posted by qvantamon at 10:07 AM on October 15, 2010 [1 favorite]


Speaking of exchange rates, it can't possibly cost $257US for a Big Mac in Indonesia, can it?
Two years ago, it was considered a bargain there.
posted by MtDewd at 10:10 AM on October 15, 2010


For the love of the baby Jesus, why don't we just let Canada become the 51st state and get this nonsense over with!

Because then we'd get the vote and some sort of say in the process.
posted by mazola at 10:26 AM on October 15, 2010


Are books are more expensive in Canada because demand is higher? *lolUSians*
posted by Xoebe at 10:29 AM on October 15, 2010 [2 favorites]


MY NOBLE SIR -- you can hear me, ya?
You send U.S. dollars right here, ah, ya?
You wire them here
And when your funds clear
I'll mail you your cut from Nigeria.
posted by Capt. Renault at 10:32 AM on October 15, 2010 [2 favorites]


When the loonie drops significantly against the US dollar the Canadian media all tell us how bad this is for consumers and thus the economy in general. When it rises significantly the same media tell us how bad this is for Canadian exporters and thus the economy in general.
Lesson: The media has a vested interest in telling you bad news and raising your anxiety. It hooks you as a viewer/listener and makes you buy their advertisers' products.
posted by rocket88 at 10:36 AM on October 15, 2010 [2 favorites]


You an Aussie or Canuck or Yank?
Well, this you can take to the bank
Changing has no surprises
You get back the same sizes
And you've got the economy to thank
posted by It's Never Lurgi at 11:24 AM on October 15, 2010 [2 favorites]


If Canada became a part of the USA, you'd see American politics shift radically leftward, resulting in a civil war.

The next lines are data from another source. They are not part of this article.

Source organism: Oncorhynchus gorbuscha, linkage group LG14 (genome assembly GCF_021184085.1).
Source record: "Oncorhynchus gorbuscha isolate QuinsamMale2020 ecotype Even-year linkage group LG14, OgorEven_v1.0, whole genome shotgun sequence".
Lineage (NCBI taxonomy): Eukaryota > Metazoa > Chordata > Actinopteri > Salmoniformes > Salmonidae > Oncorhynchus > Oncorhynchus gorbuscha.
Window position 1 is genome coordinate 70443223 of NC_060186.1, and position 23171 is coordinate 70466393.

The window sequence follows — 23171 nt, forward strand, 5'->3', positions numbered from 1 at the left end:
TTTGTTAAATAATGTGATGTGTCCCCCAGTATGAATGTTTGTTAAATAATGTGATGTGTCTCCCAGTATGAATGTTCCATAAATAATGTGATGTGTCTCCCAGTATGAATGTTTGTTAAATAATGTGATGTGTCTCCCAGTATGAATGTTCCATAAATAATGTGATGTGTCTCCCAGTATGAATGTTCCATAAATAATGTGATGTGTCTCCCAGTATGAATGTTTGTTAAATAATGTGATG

posted by blue_beetle at 11:39 AM on October 15, 2010


For the love of the baby Jesus, why don't we just let Canada become the 51st state and get this nonsense over with!

Well we'd be somewhere around the 51st to 64 th states inclusive as it doesn't make much sense to make Canada one big state. And because we are bigger the new super state would have to be called Canada.

Can you imagine how ~26 or more wildy left wing (by US standards) new senators would shake things up in the States. Boy howdy it would almost be worth it to see the head asploding.
posted by Mitheral at 12:55 PM on October 15, 2010 [1 favorite]


Hey very interesting FPP. I presented on something peripherally related this week - as the US Dollar continues to weak we're starting to see some inflation in the system. I always counsel clients to look three steps ahead of the market, rather than simply reacting to current news.

To accomplish this I like to look at indicators catching the attention of few folks, as thats the only way to make money in this business. If we look at the Journal of Commerce Commodity Index across the last 6M (default view), we see clear evidence of deflation. But the same presentation over the last three months (or one month or one week) shows we're starting to see some pricing pressure; inflation in other words.

This makes sense as over the past six months the US Dollar has been cratering, when compared to a basket of other currencies, and agricultural commodities have been showing the same story: These are decidedly non trivial advances and NOT attributable to demand side increases. At the same time you've got The Fed almost openly indicating via press releases or comments dropped during interviews they are going to engage in QE 2: So this is how The Fed works; soft announce it via Governors so the markets aren't surprised. It would seeM that QE 2 is a done deal. And Bernanke himself has long advocated inflation rather than deflation: Ben Bernanke in a speech to National Economists Club, Washington, D.C. November 21, 2002: